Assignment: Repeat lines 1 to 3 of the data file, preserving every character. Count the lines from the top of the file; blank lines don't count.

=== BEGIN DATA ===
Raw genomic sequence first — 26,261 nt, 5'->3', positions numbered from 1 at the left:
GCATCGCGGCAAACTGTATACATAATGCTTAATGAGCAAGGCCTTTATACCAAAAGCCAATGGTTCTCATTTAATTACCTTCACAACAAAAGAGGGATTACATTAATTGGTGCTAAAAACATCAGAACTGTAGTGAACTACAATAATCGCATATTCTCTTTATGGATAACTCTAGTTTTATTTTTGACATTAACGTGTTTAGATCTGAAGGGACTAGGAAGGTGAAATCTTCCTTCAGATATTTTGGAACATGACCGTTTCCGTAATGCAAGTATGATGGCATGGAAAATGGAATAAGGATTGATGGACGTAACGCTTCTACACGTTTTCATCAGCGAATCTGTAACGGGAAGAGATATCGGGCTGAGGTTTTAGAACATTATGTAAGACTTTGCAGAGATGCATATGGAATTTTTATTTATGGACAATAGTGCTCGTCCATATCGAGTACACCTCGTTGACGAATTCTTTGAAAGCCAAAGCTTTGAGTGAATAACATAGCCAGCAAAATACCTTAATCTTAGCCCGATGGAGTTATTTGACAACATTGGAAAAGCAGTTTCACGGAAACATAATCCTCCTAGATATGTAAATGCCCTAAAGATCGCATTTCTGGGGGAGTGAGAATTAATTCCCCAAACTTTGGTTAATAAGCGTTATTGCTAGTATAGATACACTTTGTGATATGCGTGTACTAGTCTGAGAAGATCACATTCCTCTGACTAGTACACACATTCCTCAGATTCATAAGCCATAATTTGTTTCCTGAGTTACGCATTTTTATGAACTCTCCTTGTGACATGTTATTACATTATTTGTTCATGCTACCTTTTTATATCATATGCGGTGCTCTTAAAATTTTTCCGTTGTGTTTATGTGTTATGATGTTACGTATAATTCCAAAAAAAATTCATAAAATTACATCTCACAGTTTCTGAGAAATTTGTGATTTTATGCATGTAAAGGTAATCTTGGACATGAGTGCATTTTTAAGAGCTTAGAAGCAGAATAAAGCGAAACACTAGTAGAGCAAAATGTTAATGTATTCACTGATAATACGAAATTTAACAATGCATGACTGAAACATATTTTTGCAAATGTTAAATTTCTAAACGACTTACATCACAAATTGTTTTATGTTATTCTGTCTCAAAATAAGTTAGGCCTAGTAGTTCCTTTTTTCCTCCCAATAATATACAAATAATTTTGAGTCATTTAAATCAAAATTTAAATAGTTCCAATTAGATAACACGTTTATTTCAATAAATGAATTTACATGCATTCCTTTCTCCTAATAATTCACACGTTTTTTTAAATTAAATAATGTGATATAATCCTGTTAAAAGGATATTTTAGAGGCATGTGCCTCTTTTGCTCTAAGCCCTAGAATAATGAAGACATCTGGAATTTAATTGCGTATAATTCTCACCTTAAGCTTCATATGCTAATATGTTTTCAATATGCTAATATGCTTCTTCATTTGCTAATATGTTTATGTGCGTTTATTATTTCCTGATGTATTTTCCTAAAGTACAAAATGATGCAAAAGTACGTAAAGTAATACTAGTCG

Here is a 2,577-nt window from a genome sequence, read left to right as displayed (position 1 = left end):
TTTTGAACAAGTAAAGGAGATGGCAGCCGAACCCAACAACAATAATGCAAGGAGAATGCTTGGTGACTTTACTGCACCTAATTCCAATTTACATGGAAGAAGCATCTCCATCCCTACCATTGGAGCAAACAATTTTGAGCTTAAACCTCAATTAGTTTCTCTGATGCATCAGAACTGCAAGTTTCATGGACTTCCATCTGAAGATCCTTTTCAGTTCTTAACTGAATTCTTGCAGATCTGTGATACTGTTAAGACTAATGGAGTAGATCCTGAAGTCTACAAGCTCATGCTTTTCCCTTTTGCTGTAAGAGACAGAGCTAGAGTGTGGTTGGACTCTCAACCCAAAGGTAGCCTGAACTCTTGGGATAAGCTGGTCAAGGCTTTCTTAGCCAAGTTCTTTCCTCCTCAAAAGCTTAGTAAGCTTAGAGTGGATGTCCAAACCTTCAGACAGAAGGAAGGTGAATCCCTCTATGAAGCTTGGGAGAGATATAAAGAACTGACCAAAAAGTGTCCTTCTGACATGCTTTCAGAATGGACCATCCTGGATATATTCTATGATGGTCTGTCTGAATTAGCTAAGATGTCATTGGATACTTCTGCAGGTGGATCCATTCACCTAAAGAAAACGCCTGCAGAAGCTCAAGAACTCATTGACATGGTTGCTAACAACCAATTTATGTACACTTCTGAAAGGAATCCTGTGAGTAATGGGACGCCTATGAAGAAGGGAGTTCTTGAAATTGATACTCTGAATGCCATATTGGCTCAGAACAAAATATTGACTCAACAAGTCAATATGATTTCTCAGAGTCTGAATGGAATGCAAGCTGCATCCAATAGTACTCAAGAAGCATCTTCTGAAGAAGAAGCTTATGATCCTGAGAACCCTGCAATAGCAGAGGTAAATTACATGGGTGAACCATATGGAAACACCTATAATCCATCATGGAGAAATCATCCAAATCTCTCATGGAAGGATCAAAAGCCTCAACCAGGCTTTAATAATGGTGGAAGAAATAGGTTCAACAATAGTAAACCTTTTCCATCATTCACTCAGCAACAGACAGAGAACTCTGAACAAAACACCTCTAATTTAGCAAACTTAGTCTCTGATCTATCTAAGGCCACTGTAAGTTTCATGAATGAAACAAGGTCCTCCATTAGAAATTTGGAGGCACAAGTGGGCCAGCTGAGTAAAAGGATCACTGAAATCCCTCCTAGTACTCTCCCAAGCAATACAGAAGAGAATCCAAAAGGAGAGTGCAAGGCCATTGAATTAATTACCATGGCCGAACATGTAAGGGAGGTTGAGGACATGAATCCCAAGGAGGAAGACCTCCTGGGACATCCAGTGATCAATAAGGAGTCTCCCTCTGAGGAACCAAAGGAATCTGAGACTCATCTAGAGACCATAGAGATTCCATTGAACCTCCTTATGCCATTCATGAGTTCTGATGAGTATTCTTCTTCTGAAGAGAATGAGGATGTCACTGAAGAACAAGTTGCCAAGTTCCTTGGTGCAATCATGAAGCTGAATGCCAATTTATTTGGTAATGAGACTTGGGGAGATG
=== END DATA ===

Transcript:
Raw genomic sequence first — 26,261 nt, 5'->3', positions numbered from 1 at the left:
GCATCGCGGCAAACTGTATACATAATGCTTAATGAGCAAGGCCTTTATACCAAAAGCCAATGGTTCTCATTTAATTACCTTCACAACAAAAGAGGGATTACATTAATTGGTGCTAAAAACATCAGAACTGTAGTGAACTACAATAATCGCATATTCTCTTTATGGATAACTCTAGTTTTATTTTTGACATTAACGTGTTTAGATCTGAAGGGACTAGGAAGGTGAAATCTTCCTTCAGATATTTTGGAACATGACCGTTTCCGTAATGCAAGTATGATGGCATGGAAAATGGAATAAGGATTGATGGACGTAACGCTTCTACACGTTTTCATCAGCGAATCTGTAACGGGAAGAGATATCGGGCTGAGGTTTTAGAACATTATGTAAGACTTTGCAGAGATGCATATGGAATTTTTATTTATGGACAATAGTGCTCGTCCATATCGAGTACACCTCGTTGACGAATTCTTTGAAAGCCAAAGCTTTGAGTGAATAACATAGCCAGCAAAATACCTTAATCTTAGCCCGATGGAGTTATTTGACAACATTGGAAAAGCAGTTTCACGGAAACATAATCCTCCTAGATATGTAAATGCCCTAAAGATCGCATTTCTGGGGGAGTGAGAATTAATTCCCCAAACTTTGGTTAATAAGCGTTATTGCTAGTATAGATACACTTTGTGATATGCGTGTACTAGTCTGAGAAGATCACATTCCTCTGACTAGTACACACATTCCTCAGATTCATAAGCCATAATTTGTTTCCTGAGTTACGCATTTTTATGAACTCTCCTTGTGACATGTTATTACATTATTTGTTCATGCTACCTTTTTATATCATATGCGGTGCTCTTAAAATTTTTCCGTTGTGTTTATGTGTTATGATGTTACGTATAATTCCAAAAAAAATTCATAAAATTACATCTCACAGTTTCTGAGAAATTTGTGATTTTATGCATGTAAAGGTAATCTTGGACATGAGTGCATTTTTAAGAGCTTAGAAGCAGAATAAAGCGAAACACTAGTAGAGCAAAATGTTAATGTATTCACTGATAATACGAAATTTAACAATGCATGACTGAAACATATTTTTGCAAATGTTAAATTTCTAAACGACTTACATCACAAATTGTTTTATGTTATTCTGTCTCAAAATAAGTTAGGCCTAGTAGTTCCTTTTTTCCTCCCAATAATATACAAATAATTTTGAGTCATTTAAATCAAAATTTAAATAGTTCCAATTAGATAACACGTTTATTTCAATAAATGAATTTACATGCATTCCTTTCTCCTAATAATTCACACGTTTTTTTAAATTAAATAATGTGATATAATCCTGTTAAAAGGATATTTTAGAGGCATGTGCCTCTTTTGCTCTAAGCCCTAGAATAATGAAGACATCTGGAATTTAATTGCGTATAATTCTCACCTTAAGCTTCATATGCTAATATGTTTTCAATATGCTAATATGCTTCTTCATTTGCTAATATGTTTATGTGCGTTTATTATTTCCTGATGTATTTTCCTAAAGTACAAAATGATGCAAAAGTACGTAAAGTAATACTAGTCG

Here is a 2,577-nt window from a genome sequence, read left to right as displayed (position 1 = left end):